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Son of Avonar (Anglais) Poche – 3 février 2004
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The dawn wind teased at my old red shawl as I scrambled up the last steep pitch of the crescent-shaped headland the villagers called Rif Paltarre-(Poacher's Ridge. Lire la première page
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C'est de la fantasy féminine c'est certain (on pense à Jennifer Fallon, à Melanie Rawl, à Jacqueline Carey), mais messieurs ne vous inquiètez pas, vous aurez aussi des mondes à sauver, vous assisterez à des scènes de torture particulièrement raffinées (organes broyés, brûlés, coupés...), vous croiserez des sorciers à quasiment tous les coins de pages et vous serez par moments dans la tête d'un héros commandant une armée terrifiante.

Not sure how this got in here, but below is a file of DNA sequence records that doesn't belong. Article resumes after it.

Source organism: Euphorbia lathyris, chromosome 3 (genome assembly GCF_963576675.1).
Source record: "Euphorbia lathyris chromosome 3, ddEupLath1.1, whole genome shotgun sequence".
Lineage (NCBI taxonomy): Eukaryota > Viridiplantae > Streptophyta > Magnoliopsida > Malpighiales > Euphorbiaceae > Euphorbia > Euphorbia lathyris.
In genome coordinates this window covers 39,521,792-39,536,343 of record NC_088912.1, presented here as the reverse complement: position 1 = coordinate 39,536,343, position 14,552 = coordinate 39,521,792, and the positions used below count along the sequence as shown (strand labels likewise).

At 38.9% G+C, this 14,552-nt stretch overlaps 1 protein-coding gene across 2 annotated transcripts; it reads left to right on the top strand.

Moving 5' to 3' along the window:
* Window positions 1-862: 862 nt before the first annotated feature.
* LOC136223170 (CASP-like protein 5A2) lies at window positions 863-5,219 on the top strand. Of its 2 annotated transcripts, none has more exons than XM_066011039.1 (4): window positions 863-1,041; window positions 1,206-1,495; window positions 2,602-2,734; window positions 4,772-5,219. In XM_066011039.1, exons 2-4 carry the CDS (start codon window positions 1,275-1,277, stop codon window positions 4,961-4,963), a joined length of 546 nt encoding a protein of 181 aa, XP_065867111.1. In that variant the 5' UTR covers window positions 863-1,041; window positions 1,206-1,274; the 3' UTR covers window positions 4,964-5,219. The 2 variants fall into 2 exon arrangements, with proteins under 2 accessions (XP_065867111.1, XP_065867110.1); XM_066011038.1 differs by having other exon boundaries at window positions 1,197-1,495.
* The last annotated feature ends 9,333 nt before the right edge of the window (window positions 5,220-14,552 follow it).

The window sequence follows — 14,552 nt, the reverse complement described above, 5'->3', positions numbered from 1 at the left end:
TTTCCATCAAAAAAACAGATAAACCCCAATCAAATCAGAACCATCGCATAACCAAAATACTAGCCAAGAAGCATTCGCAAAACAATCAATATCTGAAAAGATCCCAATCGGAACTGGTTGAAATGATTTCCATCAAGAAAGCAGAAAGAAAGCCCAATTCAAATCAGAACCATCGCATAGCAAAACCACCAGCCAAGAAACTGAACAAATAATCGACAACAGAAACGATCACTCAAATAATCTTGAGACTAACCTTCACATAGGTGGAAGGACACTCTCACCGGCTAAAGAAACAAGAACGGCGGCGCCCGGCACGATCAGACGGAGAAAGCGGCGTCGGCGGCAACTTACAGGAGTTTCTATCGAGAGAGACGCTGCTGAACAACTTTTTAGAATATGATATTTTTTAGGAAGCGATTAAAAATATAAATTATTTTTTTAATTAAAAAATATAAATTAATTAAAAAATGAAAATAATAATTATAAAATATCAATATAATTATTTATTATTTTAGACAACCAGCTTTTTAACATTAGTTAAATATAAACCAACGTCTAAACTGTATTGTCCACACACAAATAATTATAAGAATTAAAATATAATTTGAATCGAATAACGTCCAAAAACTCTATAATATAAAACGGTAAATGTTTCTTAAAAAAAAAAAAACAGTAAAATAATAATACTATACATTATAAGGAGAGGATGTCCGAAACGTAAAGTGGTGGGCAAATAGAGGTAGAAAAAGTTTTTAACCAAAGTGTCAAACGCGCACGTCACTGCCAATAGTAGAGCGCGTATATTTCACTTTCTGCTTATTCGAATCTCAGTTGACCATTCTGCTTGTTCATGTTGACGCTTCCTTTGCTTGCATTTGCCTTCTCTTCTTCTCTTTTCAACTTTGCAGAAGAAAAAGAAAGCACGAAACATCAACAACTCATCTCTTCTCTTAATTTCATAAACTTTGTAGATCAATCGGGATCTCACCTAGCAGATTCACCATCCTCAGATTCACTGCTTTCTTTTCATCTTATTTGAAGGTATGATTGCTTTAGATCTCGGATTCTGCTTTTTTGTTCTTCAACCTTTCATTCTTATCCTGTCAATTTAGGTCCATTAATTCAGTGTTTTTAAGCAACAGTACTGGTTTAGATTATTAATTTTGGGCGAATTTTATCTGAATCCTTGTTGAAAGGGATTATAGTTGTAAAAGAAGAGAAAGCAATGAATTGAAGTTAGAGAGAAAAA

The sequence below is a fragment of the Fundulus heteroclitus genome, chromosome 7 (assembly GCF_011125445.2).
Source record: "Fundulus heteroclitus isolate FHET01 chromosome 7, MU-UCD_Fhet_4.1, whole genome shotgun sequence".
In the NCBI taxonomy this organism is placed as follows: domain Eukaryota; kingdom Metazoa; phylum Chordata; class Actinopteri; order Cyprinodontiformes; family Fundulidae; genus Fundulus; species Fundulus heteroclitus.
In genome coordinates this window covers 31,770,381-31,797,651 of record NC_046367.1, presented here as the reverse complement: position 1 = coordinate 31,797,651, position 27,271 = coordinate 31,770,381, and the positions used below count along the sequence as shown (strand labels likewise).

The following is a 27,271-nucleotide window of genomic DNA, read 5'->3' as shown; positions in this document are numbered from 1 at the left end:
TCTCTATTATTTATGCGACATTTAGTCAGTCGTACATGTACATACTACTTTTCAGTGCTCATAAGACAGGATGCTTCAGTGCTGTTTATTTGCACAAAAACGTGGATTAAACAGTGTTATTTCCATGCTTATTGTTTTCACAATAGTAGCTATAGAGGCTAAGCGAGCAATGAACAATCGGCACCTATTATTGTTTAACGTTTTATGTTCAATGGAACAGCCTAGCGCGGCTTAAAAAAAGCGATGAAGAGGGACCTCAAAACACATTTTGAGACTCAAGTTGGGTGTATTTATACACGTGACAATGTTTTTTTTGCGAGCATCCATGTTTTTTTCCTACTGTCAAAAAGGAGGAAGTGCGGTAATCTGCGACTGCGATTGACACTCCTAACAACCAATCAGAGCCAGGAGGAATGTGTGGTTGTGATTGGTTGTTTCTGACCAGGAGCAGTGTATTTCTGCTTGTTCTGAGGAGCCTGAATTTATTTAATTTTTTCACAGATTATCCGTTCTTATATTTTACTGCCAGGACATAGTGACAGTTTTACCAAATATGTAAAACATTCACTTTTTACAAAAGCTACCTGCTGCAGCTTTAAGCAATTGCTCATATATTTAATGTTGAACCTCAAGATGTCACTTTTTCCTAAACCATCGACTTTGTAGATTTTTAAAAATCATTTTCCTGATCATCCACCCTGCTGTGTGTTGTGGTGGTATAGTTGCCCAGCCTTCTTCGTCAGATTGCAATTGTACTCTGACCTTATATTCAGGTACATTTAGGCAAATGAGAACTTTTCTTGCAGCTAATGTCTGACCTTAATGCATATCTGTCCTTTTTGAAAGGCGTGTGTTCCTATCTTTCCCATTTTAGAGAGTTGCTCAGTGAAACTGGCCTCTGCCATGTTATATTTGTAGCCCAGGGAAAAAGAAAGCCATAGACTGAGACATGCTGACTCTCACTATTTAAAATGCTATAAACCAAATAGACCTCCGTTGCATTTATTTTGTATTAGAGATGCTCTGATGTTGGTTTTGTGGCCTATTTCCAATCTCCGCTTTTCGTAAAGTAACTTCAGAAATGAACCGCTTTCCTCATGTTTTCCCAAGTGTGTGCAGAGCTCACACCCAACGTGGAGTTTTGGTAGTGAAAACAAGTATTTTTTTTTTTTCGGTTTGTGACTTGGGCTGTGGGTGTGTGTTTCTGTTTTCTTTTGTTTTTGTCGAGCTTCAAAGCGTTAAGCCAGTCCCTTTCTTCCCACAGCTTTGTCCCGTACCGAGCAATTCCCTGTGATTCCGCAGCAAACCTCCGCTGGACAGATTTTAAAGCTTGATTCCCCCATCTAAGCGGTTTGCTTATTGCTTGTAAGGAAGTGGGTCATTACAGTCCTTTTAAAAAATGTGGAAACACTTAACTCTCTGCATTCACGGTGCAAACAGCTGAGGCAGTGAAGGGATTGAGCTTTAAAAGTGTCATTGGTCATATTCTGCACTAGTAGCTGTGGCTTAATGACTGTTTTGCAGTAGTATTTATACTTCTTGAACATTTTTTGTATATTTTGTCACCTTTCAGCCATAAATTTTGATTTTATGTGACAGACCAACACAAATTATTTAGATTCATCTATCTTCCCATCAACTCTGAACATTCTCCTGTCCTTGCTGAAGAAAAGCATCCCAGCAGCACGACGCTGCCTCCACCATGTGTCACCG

Mais c'est d'abord une série pour les amoureux des personnages, pour ceux qui aiment les psychologies complexes et les personnages à double visage.
Petite parenthèse: Chapeau bas à l'auteur de nous offrir un héros et une héroïne de 40-50 ans plutôt que des demoiseaux de 20 ans qui n'ont rien vécu ou des sorciers qui ont vécu des millénaires. Cela sonne juste et c'est rafraîchissant.
1- "Son of Avonar" 4 étoiles
J'ai eu un peu de mal à rentrer dans l'univers proposé par l'écrivain. Les scènes étaient prometteuses mais entrelacées de flashbacks certes élégants et habiles, mais coupant le souffle de l'intrigue.
On découvre Séri, une femme revêche de 35 ans environ, vivant dans une petite maison en pleine campagne.Lire la suite ›
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Her character work has always been her strong suit, in that even minor characters are usually fairly well fleshed out. But this book (the first in a trilogy) is a self-contained masterpiece. You could read this book and go no further. I was sure she would hang me out on a cliff like most Fantasy authors do in a multi-book collection, but she wrapped it up nicely at the end, left me wanting so much more but not suffering using tired devices to keep my interest.